Contrary to the expectations that trolleybus lines will disappear, the construction of overhead power lines may speed up thanks to a German solution, which can make even trucks run under overhead wires.
Even Tallinn, having started to remove overhead wires, can now make U-turn provided Siemens, Germany’s leading electronics manufacturer, can convince the managers of public transport in the prospects of the novel idea.
Early in April Siemens will present to the Tallinna Linnatranspordi AS a solution suitable to public transport and cargo vehicles, which involves mounting overhead wires of the type used in electric railways over roads as well.
The novelty of the solution is in the fact that a vehicle fitted with a pantograph current collector can access the overhead contact line without stopping. “We are giving up on trolleybus lines because these are very troublesome: a local breakdown will take out the entire route and a trolleybus without power can suddenly block on a busy crossing,” said Enno Tamm, board chairman of Tallinna Linnatranspordi AS.
“The solution offered by Siemens would allow using the overhead wide on long straight stretches and near the terminals, charging the capacitors at the same time. But it would allow for more flexibility in complex junctions, which the vehicles could cross under their own power.”
The Kristiine junction is the biggest headache for Tallinn’s electric transport as main streets of several city districts cross there and an emergency stop of a trolleybus could paralyze all traffic.
Tallinn is preparing a tender for procuring electric buses currently considered the most environmentally friendly solution. But electric buses are inefficient because of their batteries. The batteries occupy up to ten percent of the space needed for passengers and the number of electric buses must be 1.5 times larger than that of hybrid buses due to the longer charging time.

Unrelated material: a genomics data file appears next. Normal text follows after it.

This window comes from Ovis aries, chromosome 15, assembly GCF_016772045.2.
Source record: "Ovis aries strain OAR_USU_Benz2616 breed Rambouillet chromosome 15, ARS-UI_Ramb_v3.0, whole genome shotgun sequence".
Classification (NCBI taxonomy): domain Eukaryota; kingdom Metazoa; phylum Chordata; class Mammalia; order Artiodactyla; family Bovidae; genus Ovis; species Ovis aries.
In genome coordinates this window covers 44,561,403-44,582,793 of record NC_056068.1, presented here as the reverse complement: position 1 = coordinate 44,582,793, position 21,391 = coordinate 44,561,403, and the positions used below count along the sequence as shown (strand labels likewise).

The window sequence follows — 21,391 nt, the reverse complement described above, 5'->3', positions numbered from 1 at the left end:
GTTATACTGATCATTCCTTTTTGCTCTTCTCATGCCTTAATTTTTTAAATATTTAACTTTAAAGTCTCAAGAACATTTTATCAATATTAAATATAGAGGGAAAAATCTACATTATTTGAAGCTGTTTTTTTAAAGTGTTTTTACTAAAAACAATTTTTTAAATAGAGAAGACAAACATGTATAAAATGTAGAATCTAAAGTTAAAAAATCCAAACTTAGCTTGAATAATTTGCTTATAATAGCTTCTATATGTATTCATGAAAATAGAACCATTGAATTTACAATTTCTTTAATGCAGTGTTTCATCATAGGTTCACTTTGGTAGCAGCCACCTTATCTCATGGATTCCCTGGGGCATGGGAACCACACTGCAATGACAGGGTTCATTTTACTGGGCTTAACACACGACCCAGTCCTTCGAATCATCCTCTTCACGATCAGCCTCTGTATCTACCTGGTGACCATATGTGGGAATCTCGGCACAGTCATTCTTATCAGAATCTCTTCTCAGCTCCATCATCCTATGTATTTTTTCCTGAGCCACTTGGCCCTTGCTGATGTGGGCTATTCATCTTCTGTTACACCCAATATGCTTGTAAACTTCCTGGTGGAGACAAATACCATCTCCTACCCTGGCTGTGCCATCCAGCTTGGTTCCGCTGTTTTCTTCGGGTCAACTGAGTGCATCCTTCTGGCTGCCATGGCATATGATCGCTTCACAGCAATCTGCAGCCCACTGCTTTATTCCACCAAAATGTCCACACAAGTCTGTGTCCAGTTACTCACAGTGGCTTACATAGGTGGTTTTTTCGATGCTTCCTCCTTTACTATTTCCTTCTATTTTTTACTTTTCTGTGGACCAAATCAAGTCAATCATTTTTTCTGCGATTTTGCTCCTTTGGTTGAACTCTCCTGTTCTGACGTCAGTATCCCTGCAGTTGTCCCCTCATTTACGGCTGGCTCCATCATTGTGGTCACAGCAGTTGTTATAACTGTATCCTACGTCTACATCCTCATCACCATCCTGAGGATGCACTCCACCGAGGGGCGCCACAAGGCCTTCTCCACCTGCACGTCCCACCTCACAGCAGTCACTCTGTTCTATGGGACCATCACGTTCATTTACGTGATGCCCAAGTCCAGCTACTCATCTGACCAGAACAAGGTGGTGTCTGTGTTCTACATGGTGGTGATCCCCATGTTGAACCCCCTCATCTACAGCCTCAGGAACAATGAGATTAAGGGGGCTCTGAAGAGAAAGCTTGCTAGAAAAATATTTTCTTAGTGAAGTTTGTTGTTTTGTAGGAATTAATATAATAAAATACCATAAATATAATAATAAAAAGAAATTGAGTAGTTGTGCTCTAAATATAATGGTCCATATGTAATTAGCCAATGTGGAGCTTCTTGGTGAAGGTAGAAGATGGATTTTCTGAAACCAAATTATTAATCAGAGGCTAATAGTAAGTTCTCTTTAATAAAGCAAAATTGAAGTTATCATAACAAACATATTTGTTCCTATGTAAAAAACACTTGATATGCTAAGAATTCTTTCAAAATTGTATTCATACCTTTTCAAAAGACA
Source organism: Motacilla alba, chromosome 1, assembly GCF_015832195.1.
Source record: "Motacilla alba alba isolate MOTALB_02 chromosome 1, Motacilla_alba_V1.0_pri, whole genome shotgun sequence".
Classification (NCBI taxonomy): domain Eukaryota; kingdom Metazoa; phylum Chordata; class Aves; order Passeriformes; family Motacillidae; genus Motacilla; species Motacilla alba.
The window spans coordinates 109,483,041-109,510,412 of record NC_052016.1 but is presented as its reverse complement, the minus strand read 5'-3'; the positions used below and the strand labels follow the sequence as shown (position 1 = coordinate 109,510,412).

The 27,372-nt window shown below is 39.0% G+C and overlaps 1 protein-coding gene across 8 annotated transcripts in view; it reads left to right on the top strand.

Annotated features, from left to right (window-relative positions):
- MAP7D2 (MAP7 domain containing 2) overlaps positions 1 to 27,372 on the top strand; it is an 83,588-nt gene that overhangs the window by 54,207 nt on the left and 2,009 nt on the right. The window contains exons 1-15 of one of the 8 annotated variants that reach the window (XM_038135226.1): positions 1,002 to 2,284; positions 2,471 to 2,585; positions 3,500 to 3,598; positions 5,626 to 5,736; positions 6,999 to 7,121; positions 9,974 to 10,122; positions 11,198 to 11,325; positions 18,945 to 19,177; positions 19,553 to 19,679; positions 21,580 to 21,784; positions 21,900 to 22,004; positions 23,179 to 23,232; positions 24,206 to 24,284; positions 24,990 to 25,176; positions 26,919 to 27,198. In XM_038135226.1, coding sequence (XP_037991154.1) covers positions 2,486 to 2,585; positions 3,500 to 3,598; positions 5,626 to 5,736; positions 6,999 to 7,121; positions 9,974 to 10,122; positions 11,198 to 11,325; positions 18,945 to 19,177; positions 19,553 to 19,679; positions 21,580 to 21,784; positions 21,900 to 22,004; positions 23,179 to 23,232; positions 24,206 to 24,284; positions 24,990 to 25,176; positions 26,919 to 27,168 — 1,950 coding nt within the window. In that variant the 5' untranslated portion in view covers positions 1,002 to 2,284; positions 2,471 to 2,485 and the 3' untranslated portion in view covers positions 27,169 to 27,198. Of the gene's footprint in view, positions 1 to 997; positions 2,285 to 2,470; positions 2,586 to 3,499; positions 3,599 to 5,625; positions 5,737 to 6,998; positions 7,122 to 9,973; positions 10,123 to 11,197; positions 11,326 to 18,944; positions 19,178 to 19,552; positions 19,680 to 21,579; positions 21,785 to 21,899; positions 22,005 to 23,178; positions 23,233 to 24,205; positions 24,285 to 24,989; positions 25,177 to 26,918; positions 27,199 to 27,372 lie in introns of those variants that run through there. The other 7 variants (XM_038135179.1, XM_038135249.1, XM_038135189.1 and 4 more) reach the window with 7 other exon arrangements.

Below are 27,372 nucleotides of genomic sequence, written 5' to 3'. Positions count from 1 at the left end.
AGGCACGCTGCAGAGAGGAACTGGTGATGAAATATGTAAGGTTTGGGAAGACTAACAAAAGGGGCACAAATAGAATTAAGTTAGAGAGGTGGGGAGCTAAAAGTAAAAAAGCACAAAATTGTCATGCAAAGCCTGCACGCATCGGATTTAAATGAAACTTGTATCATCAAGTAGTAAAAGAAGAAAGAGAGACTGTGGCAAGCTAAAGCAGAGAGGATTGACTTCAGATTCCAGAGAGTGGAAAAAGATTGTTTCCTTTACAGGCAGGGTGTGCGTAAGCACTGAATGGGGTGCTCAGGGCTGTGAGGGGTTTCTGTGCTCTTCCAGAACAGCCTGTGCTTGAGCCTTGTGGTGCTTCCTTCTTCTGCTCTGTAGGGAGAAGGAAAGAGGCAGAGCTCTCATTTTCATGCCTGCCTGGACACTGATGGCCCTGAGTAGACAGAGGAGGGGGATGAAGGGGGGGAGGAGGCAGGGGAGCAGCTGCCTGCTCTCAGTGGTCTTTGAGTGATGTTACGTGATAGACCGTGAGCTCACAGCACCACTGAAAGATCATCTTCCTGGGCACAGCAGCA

Tallinn currently operates 44 first-generation hybrid buses, which consume one third less diesel fuel. The economy of diesel fuel compared with regular buses can reach 70 percent in second-generation hybrids.
Among Estonia’s neighbors, Sandviken in Sweden is testing the novel vehicles with pantographs – a two-kilometer test stretch of dynamic charging system is operated there jointly by Siemens and Scania, financed by the EU regional development fund. An overhead contact system similar to that of railway was built over a regular road. “This solution requires no law amendments,” said Jan Nylander, project manager of the E16 electric road.
Journalists taken to Sandviken with the European Commission’s support were shown a Scania tractor truck used on the test road, powered by a 254-kilowatt diesel engine, backed up by a 139-kilowatt electric motor. The 18 kWh battery on the vehicle provides enough power for 10 kilometers without the overhead contact line or the diesel engine. Using the pantograph raises the cost of the vehicle by some 10,000 euros.
Automatic control system reacted when the vehicle drove under the overhead wire without slowing down and independently raised the pantograph to working position. Leaving the overhead line was tested as well. The driver, who keeps the truck under the wire, can observe the pantograph through a skylight and on a special display. “Heavy rain can obscure the pantograph,” the driver pointed out a drawback of the solution.
The testers intend next to build a 100-kilometer electric road stretch starting from the Gävle port city; the cost of every kilometer would be 1-2 million euros. The pantograph-equipped truck would travel most of the road by receiving current from the overhead wire and would use batteries for the last mile.
“The electric road could be used first for regional traffic, but building a network covering Sweden, Denmark and Germany is likely,” Nylander said. “The enterprise will gather momentum if local enterprises considering environmentally friendly production an important sales argument will decide to use electric transport.”
Three test stretches are operated in Germany and one in the United States, all with Siemens’ participation. The innovation may start in future to obstruct the access of Estonian transport firms to the marker of countries building electric roads and local entrepreneurs are cautions about the new idea.
“The solution being tested in Sweden and Germany is suitable for predetermined routes and I can see no prospects for it in Estonia,” said Einar Vallbaum, president of the Association of Estonian International Road Carriers. A solution of the electric road type could be feasible on urban routes where buses could use the same overhead lines, he said.
New solutions will inevitably come – Dago Antov, professor of the Tallinn University of Technology
This solution seems good on the one hand, since the electric vehicle need not carry its power supply. Pictures of trucks with pantographs look funny, because we have grown used to trolleybuses and now we are dismantling the lines.
It is quite clear that electric transport will not develop rapidly as long as we do not have new and lighter batteries. These solutions will inevitably come, I am optimistic about that, but it will not happen within the next 20 years.